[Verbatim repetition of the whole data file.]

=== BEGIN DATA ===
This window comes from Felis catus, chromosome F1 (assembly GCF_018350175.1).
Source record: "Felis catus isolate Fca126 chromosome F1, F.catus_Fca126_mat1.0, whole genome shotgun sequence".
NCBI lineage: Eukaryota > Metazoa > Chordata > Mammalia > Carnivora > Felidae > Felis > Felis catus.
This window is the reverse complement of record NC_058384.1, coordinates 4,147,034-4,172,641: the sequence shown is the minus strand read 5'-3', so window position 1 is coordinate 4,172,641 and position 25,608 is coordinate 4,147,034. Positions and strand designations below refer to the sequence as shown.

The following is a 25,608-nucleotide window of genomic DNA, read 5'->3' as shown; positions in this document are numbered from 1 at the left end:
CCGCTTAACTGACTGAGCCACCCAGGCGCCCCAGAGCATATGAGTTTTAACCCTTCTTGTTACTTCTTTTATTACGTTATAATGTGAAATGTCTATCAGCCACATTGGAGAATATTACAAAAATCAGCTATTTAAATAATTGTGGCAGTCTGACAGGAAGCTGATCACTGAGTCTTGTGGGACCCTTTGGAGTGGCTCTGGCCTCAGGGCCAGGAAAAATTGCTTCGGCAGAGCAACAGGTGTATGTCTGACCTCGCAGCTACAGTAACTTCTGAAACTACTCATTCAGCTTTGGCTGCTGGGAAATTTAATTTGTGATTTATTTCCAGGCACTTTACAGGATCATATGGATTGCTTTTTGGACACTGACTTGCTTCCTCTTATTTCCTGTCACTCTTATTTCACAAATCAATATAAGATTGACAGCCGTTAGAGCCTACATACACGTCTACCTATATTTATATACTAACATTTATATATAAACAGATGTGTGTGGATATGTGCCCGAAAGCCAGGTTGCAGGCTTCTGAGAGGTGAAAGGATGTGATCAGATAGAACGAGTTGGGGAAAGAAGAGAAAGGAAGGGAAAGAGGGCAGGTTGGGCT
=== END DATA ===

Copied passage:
This window comes from Felis catus, chromosome F1 (assembly GCF_018350175.1).
Source record: "Felis catus isolate Fca126 chromosome F1, F.catus_Fca126_mat1.0, whole genome shotgun sequence".
NCBI lineage: Eukaryota > Metazoa > Chordata > Mammalia > Carnivora > Felidae > Felis > Felis catus.
This window is the reverse complement of record NC_058384.1, coordinates 4,147,034-4,172,641: the sequence shown is the minus strand read 5'-3', so window position 1 is coordinate 4,172,641 and position 25,608 is coordinate 4,147,034. Positions and strand designations below refer to the sequence as shown.

The following is a 25,608-nucleotide window of genomic DNA, read 5'->3' as shown; positions in this document are numbered from 1 at the left end:
CCGCTTAACTGACTGAGCCACCCAGGCGCCCCAGAGCATATGAGTTTTAACCCTTCTTGTTACTTCTTTTATTACGTTATAATGTGAAATGTCTATCAGCCACATTGGAGAATATTACAAAAATCAGCTATTTAAATAATTGTGGCAGTCTGACAGGAAGCTGATCACTGAGTCTTGTGGGACCCTTTGGAGTGGCTCTGGCCTCAGGGCCAGGAAAAATTGCTTCGGCAGAGCAACAGGTGTATGTCTGACCTCGCAGCTACAGTAACTTCTGAAACTACTCATTCAGCTTTGGCTGCTGGGAAATTTAATTTGTGATTTATTTCCAGGCACTTTACAGGATCATATGGATTGCTTTTTGGACACTGACTTGCTTCCTCTTATTTCCTGTCACTCTTATTTCACAAATCAATATAAGATTGACAGCCGTTAGAGCCTACATACACGTCTACCTATATTTATATACTAACATTTATATATAAACAGATGTGTGTGGATATGTGCCCGAAAGCCAGGTTGCAGGCTTCTGAGAGGTGAAAGGATGTGATCAGATAGAACGAGTTGGGGAAAGAAGAGAAAGGAAGGGAAAGAGGGCAGGTTGGGCT